I came into this weekend of Cyclocross with big expectations. Ruts and Guts is a very well run cyclocross race over three days in Tulsa. It’s run by Tanner Culbreath and dedicated sponsors that make it a growing premiere event. A lot of people in the region come out of the woodwork to make it to this race both because of the agressive payouts - but also because of the quality of the event and courses.
I had high expecations coming into the weekend from having two great starts to my year at local races and wanting to see how I could match up. Looking at the courses Friday and Sunday are much more technical - which is an issue for me not having a ton of time in the saddle to be smooth on harder courses. But I still felt good about my chances.
Friday night started when it was already dark. On the pre-ride the course had a lot of elevation and loose corners. A light technical riders dream - I’m not a light technical rider… But I was ready to rock and lined up for the start right behind Sklyer Mackey - and rising start in cross in Oklahoma and one of the favorites for the win. I do well at starts and know Skyler jumps hard too, so I was hoping to get a good jump on the crowd.
Note: If you have a small thorn or probable tire issue at the start don’t pick it out. Thats what I did on friday night and my tire started hissing at me. I had time, but had to run to the pit and switch my front wheel out. The second lesson is to get all your tires/tubes with Stan’s sealant in them. It makes those small thorn punctures irrelevant as it seals them up right away.
The official (Jack McNeal) counted us down and we took off. What I had hoped for happened, Skyler was off like a rocket and I was right on his wheel sitting second. Up and through the course I was hanging on until we got to a gravel road with a very loose right hand/burmed turn. Skyler flew through it and I rushed to my brakes. Just haven’t gotten the right feel for sliding through a turn at high speed - specially into a dark section of the course. After the first lap I was sitting third and hoping to settle into a pace and stay top ten….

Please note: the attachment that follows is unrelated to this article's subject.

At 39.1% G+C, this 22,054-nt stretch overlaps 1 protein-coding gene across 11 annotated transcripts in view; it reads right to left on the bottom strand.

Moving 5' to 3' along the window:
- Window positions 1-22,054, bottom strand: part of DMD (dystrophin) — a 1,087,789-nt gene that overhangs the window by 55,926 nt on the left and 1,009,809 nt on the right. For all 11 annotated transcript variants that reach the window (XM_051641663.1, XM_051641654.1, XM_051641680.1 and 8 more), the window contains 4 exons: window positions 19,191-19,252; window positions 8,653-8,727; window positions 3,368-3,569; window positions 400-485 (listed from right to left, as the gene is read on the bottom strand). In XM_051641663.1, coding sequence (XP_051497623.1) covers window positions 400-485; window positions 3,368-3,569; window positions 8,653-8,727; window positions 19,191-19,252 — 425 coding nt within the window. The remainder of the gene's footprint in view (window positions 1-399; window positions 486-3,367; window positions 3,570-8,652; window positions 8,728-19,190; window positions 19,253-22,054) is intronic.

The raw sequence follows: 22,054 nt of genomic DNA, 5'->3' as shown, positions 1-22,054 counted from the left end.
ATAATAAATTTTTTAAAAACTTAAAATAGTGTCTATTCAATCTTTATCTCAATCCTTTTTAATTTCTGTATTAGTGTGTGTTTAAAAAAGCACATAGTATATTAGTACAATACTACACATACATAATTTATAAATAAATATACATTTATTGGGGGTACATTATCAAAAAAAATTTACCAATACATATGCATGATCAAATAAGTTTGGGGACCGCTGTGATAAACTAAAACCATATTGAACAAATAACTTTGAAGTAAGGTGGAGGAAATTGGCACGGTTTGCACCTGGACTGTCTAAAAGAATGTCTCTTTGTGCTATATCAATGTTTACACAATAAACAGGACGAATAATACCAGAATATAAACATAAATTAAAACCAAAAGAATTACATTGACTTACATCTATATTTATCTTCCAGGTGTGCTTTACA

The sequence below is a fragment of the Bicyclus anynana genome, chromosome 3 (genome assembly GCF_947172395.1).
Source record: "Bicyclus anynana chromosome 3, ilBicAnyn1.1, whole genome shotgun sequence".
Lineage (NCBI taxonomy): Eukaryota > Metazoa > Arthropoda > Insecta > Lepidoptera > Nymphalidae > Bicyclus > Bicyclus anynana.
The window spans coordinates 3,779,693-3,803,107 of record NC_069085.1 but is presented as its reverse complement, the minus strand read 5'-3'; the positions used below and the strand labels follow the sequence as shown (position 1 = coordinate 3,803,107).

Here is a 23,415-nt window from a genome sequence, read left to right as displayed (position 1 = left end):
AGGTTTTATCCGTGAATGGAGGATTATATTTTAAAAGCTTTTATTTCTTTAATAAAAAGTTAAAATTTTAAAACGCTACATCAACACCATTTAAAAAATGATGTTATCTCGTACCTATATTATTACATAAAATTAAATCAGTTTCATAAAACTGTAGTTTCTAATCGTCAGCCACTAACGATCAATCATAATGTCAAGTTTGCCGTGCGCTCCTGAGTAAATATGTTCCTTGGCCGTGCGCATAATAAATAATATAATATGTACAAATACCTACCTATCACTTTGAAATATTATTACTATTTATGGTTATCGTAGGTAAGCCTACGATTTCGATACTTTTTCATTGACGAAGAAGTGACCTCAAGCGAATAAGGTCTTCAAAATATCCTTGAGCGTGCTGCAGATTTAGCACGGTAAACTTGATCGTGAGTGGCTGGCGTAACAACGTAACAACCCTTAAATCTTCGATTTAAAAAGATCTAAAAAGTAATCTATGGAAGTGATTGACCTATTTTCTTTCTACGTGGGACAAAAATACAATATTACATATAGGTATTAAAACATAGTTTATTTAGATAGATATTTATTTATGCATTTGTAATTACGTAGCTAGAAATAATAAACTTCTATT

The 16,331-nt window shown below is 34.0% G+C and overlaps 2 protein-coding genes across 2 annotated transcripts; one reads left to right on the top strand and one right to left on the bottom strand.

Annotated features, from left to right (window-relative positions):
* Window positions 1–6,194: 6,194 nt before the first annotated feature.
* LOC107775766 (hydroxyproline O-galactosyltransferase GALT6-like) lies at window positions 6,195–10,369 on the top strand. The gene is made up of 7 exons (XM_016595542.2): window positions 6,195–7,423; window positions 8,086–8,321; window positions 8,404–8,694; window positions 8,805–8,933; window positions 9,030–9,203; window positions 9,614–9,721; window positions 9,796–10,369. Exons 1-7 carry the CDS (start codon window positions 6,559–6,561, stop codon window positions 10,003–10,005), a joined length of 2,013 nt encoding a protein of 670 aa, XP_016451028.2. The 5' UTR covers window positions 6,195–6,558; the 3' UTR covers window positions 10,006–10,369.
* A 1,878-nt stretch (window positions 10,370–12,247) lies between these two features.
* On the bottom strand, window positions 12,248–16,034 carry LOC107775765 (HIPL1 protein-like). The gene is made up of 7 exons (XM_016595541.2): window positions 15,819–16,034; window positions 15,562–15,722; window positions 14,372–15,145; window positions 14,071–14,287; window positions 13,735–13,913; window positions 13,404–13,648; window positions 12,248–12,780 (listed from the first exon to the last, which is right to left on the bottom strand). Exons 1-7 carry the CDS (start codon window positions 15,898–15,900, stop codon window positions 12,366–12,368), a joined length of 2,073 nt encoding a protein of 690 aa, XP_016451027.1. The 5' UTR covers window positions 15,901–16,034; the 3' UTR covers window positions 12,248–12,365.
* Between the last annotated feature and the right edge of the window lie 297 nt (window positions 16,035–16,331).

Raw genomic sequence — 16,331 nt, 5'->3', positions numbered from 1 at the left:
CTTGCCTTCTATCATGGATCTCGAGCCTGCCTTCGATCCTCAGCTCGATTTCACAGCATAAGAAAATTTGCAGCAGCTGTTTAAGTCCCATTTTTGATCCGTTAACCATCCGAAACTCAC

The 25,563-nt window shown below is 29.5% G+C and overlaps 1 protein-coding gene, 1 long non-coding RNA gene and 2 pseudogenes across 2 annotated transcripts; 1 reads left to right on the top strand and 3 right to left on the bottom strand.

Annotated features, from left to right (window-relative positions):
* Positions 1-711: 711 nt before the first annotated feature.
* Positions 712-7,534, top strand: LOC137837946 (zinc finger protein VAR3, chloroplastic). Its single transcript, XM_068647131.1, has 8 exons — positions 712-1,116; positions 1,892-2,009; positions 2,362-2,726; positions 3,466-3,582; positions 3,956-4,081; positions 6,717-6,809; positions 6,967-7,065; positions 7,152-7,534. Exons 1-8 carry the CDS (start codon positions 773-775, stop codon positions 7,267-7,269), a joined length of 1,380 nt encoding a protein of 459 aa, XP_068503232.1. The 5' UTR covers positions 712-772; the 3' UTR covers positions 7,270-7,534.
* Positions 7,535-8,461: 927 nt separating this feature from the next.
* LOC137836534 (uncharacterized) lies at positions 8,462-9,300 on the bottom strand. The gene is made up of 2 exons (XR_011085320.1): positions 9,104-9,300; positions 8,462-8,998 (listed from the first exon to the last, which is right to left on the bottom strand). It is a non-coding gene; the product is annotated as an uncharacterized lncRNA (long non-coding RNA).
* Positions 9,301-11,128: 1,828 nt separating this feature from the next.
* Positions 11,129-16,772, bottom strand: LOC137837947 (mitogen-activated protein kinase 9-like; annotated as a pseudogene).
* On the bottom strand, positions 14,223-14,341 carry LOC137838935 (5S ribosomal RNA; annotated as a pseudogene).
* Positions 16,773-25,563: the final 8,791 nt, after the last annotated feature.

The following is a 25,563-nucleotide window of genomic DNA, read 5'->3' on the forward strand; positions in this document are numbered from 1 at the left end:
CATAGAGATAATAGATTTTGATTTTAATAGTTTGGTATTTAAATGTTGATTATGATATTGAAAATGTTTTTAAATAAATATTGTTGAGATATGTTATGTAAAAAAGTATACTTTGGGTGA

But my tenativeness in the technical parts of the course caused a lot of stop/starts for me that started to wear me down pretty quickly. That and the hard elevation profile and I was burning up quickly. I felt better towards the end finally starting to smooth out my pace and riding, but by that time I’d had the chance to watch more then a dozen friends roll by.
Note: if you are at the point in a cross race that you start to try and interact with the shinanigans by doing a wheelie - make sure it isn’t the weakest wheelie every seen by man kind, the kind that makes the 10 year old boy inside start wheeping.
I ended up 19th with a lot of lessons in my pocket. I was hacking and coughing a lot from the dust in the air which would become an issue on day two as well. That said, the course was excellent, fun, and exciting to race. The challenge was real and it easily started seperating the roadies (me) from the real crossers and mountainbikers. Those kind of skills can’t come from reading, just through saddle time off road in lots of conditions.
This is actually why I’m considering getting a singlespeed rigid 29ner mountain bike. To get out on the trail and work on technical skills in my cross training for road to get that feel down right.
Day two update coming tomorrow…